BEIJING — Even before Alibaba went online, its founder talked about making the fledgling e-commerce company a global player.
At Alibaba Group’s first staff meeting in 1999, a video shot by an employee shows Jack Ma rallying a workforce of 17 of his friends. They met in a cement-floored apartment in Hangzhou, a city southwest of Shanghai, at a time when few Chinese were online. Ma was an English teacher with no training in business or computers.
“Our competitors are not in China but in Silicon Valley,” says Ma in the video, which is included in a documentary about the company, “Crocodile in the Yangtze,” made by a former Alibaba vice president, Porter Erisman. “We can beat government agencies and big, famous companies because of our innovative spirit.”
Such Silicon Valley-style bluster was new to China. Over the next 15 years, he helped propel Alibaba through technical and financial challenges and a battle with eBay Inc. to become the world’s biggest online bazaar. The company is now planning to list in the U.S. and analysts say its initial public offering this year may raise up to $20 billion.
Last year, 231 million customers spent $248 billion with merchants on Alibaba’s platforms, more than Amazon.com Inc. and eBay combined.
Alibaba had to develop e-commerce infrastructure. Few Chinese used credit cards, so it created Alipay, a payments system that helped online sales win acceptance by allowing wary customers to receive goods before releasing money to sellers. The company worked with shippers to improve their reliability and held trade shows to persuade entrepreneurs to go online.
“Alibaba really created the e-commerce market in China,” said Edward Yu, president of research firm Analysys International.
Today, the company’s main platforms are its original business-to-business service Alibaba.com, consumer-to-consumer site Taobao and TMall for brands to sell to consumers.
Alibaba has expanded into personal finance, games, video and other services. In March, it was one of 10 companies picked by Beijing to set up China’s first privately financed banks since the 1949 communist revolution. It is dipping a toe abroad, with a $215 million investment in March in Tango, a California-based mobile message service, and plans to launch a U.S. e-commerce site.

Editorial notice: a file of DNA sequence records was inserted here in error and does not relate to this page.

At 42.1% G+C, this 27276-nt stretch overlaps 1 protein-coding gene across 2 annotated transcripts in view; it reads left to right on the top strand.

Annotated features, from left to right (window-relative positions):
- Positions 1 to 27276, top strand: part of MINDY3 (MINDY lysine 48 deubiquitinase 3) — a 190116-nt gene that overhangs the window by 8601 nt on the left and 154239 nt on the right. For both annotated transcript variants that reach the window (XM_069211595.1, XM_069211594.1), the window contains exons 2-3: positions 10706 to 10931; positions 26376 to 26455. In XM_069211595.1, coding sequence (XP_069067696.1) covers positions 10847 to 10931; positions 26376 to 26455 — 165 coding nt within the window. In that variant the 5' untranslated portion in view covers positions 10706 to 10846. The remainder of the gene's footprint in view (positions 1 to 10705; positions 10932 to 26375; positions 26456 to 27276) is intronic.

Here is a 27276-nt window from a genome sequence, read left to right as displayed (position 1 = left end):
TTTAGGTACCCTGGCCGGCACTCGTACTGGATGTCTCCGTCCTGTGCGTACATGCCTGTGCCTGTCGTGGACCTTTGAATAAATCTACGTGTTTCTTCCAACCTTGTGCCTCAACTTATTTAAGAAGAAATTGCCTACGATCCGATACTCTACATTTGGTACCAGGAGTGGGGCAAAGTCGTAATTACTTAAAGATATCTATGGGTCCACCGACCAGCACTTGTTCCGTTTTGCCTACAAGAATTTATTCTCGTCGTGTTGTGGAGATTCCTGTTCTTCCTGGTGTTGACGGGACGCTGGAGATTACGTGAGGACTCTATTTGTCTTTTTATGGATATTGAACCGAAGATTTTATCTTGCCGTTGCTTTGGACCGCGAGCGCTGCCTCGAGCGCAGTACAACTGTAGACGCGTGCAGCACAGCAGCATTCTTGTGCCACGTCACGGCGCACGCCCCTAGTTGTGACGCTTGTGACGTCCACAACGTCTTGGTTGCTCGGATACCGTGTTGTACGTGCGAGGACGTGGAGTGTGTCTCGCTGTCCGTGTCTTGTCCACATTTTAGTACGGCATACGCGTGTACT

Alibaba’s IPO paperwork says revenue, mostly fees from merchants, rose 57 percent in the final nine months of last year. Alibaba kept more than 43 cents of each dollar as net income.
Alibaba cultivated a hardworking but playful corporate culture that was a novelty in China’s state-dominated economy. An annual employee talent show grew into Alifest, a raucous event held in a soccer stadium before an audience of thousands.
The early years were a roller-coaster of successes and setbacks. In 1999, Alibaba raised $5 million from investors including Goldman Sachs and then $20 million from Japan’s Softbank.
Plans called for raising more through a stock market offering, but the Internet bubble burst in 2000 and interest in tech shares evaporated.
“We suffered much more than any other Internet company,” Ma told the BBC in 2001.
The next year, Alibaba faced its biggest threat when eBay acquired EachNet, a company that had 80 percent of China’s small consumer e-commerce market.